Buying the best backpacking gear comes down to a few key factors: weight, comfort, durability, and price. Generally, the higher the quality, the lighter weight the gear will be. But, there are exceptions to this rule with a few reputable outdoor gear brands. As I said, I’m a believer that you don’t need the top shelf, most expensive gear, though there are some important things to keep in mind when you’re bargain shopping for affordable backpacking gear.

Weight

While this may not make much of a difference on a short walk to the campsite, it definitely makes a difference on a rigorous trail and in long-distance backpacking. What’s in your pack and on your back can make or break your experience. The guideline for backpacking is that your total loaded pack weight should be no more than 20% of your body weight.

Regardless of how many nights you’ll be out, you’ll need to keep this in mind when it comes to what you pack. Shopping for lightweight backpacking gear is a wise thing to consider – your future self will thank you. For tips on how to shave off some weight, check out this blog post.

Comfort

This one’s a no-brainer. You want to be comfortable even in uncomfortable moments, right? Buy gear and apparel that fits well and feels good not just while you’re trying it on in the store, but also when you’re hiking uphill or scrambling over a rocky section.

It’s smart to get fitted for items that you’ll be wearing on your body, like a backpack. Backpacks are not universal; each brand designs its packs differently, so what works for one person might not work for another person. Wearing a backpack that doesn’t fit properly can hinder your experience and performance on the trail. To prevent this, head to the nearest outdoor gear outfitter, like REI, and get fitted for a backpack so you know what brand and size works well for your body.

Hiker walking down narrow section of trail with rock wall on left side and steep rock slab drop off on right
It’s important to find gear that is comfortable and fits well so you can enjoy your time out in the backcountry

Durability

Whether you plan to do short backpacking trips or you’re a deep backcountry explorer, purchasing outdoor gear is an investment and you want it to last. It’s vital that your gear holds up to your needs on the trail, especially if you’ll be out in the backcountry. Plus, it’s more environmentally friendly to buy gear that will last for many years rather than purchasing new items year after year. Quality backpacking gear will ensure your adventures are a success, so look for quality-made products made with strong materials that can withstand wear and tear. Also, be sure to take proper care of the gear that you own to make it last as long as possible.

Check out our gear maintenance and cleaning tips to extend the life of your tent.

Price

I’m sure you’ve seen backpacking gear within a wide range of prices, and you might be wondering if cheap price = cheap gear. Price matters, and if it didn’t you probably wouldn’t be reading this. But, that doesn’t mean that discounted or cheap backpacking gear is of poor quality. In other words, affordable backpacking gear doesn’t automatically mean low quality and high-cost gear doesn’t always equate to better quality. High-quality backpacking gear is more accessible than you might think.

First, I suggest you determine your budget for backpacking gear based on the basics you need to be safe, comfortable, hydrated, and warm. These are the basic essentials for the backcountry: a tent, sleeping bag, sleeping pad, stove, water filter, backpack, headlamp, and trekking poles (check out our complete 3-Day Backpacking Checklist for more). Eventually, you can integrate other items into your gear collection down the road. But for now, we’ll focus on the necessities that will get you where you want to go.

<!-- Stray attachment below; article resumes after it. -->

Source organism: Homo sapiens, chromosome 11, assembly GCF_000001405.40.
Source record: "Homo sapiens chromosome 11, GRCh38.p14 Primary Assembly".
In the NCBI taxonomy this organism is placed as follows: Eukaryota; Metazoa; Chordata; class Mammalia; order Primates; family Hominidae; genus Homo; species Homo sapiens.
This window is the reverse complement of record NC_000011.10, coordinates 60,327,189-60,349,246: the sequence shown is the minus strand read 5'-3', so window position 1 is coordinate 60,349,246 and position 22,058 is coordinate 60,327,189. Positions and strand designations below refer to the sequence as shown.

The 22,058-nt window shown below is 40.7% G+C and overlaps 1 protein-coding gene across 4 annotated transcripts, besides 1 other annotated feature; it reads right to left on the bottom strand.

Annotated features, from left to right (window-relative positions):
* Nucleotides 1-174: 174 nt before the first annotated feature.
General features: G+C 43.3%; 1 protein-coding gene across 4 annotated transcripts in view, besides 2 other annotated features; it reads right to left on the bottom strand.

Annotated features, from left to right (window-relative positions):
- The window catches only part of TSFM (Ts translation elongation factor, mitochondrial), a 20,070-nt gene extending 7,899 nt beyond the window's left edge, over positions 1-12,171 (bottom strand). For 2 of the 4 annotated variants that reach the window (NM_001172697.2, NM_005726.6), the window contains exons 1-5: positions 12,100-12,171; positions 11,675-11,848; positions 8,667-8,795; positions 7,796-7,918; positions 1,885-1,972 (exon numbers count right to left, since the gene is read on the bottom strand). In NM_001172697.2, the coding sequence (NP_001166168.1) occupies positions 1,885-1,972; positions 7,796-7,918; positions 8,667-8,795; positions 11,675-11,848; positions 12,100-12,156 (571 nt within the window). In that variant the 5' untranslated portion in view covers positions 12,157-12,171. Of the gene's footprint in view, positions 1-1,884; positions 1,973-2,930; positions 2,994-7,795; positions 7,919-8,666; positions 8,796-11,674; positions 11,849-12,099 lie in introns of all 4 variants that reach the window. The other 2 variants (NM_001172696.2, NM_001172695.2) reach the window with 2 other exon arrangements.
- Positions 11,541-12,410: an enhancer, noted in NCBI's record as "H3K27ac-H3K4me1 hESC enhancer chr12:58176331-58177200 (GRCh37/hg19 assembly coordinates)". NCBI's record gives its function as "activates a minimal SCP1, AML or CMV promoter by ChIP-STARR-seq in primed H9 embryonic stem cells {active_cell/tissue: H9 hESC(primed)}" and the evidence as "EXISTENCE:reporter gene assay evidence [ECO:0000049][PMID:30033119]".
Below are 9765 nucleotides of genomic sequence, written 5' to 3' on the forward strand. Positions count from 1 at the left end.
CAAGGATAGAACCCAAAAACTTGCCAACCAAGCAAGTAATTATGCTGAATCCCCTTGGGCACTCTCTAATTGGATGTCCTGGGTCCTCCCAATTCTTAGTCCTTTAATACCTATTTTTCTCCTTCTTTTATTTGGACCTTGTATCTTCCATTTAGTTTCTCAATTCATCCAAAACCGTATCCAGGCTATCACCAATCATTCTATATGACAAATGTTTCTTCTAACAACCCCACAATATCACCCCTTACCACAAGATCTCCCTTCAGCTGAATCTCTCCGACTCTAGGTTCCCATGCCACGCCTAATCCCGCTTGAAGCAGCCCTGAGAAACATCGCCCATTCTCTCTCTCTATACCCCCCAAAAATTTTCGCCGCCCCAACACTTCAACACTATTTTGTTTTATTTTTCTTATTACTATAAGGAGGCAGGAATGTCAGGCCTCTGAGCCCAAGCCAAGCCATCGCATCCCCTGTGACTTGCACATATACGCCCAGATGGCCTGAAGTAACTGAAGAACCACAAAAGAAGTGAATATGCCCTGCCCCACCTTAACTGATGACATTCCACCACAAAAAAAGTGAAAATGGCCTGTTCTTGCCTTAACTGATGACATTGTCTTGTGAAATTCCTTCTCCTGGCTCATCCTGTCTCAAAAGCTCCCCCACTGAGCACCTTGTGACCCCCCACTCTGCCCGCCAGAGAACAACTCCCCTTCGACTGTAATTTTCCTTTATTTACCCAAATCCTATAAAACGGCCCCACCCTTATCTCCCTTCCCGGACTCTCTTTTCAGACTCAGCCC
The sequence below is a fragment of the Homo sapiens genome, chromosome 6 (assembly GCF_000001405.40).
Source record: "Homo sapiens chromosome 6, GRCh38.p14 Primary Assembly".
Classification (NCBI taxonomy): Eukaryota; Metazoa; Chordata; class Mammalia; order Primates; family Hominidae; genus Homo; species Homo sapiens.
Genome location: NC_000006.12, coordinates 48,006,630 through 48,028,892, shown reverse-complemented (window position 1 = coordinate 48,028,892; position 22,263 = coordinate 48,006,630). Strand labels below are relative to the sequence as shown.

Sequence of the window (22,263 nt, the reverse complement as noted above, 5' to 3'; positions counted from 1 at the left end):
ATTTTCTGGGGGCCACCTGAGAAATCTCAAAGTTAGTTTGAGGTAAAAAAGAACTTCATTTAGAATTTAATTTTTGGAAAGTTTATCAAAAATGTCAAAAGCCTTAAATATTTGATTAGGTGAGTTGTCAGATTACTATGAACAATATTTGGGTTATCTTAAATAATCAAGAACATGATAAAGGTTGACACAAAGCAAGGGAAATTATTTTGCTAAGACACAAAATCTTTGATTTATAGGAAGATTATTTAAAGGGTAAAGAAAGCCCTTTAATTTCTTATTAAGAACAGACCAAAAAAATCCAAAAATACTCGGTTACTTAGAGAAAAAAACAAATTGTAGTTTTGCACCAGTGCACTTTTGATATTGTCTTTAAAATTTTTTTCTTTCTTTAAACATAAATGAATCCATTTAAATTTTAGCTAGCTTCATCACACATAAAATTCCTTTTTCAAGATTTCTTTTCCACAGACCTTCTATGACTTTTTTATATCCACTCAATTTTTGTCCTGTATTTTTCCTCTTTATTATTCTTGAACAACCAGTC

It’s important to note that buying new backpacking gear isn’t the only option. Buying used outdoor gear is a great way to save money on your backpacking setup, plus it’s more environmentally friendly. Nowadays, there are lots of great used gear shops that make sure products are still in good condition before they’re sold. Here are a few places that offer used outdoor gear:

Also, a lot of backpacking and camping gear often goes on sale. Figure out what items you need and which ones you’ve got your heart set on, then keep an eye out for sales so you can snag them when the time is right. You can save some major cash that way, especially on the bigger items like tents, sleeping pads, sleeping bags, and backpacks. Read our roundup of 17 Places to Buy Discounted Outdoor Gear for a complete list of places to search for discounted and used outdoor gear.

Another option is to rent backpacking gear from a local shop or REI. Renting backpacking gear is a smart move if you’re new to backpacking and aren’t sure you’re going to like it, or if you want to try out various items before making the investment.

With these recommendations for the best cheap backpacking gear, I hope you feel closer to hitting the trail on the backpacking trip of your dreams.


Have you found any other good-quality, cheap backpacking gear that you’ve loved? What is your favorite budget backpacking gear item that you currently use? Share with us in the comments below!

Written by Kristen Bor

Hey there! My name is Kristen, and this is my outdoor blog. I discovered the power of the outdoors in my 20s, at the time I needed it most. Now 15 years later, prioritizing that critical connection with nature continues to improve my life. My goal at Bearfoot Theory is to empower you with the tools and advice you need to responsibly get outside.

5 comments on “Best Cheap Backpacking Gear For Tight Budgets

  1. Great article. I found this much information, as to what I was looking for exactly. Thanks for such post and please keep it up.
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  2. I know I’m late to the party, but I’ve found Wal-Mart has headlamps for $1.00! They’re not very rugged, but they do the job!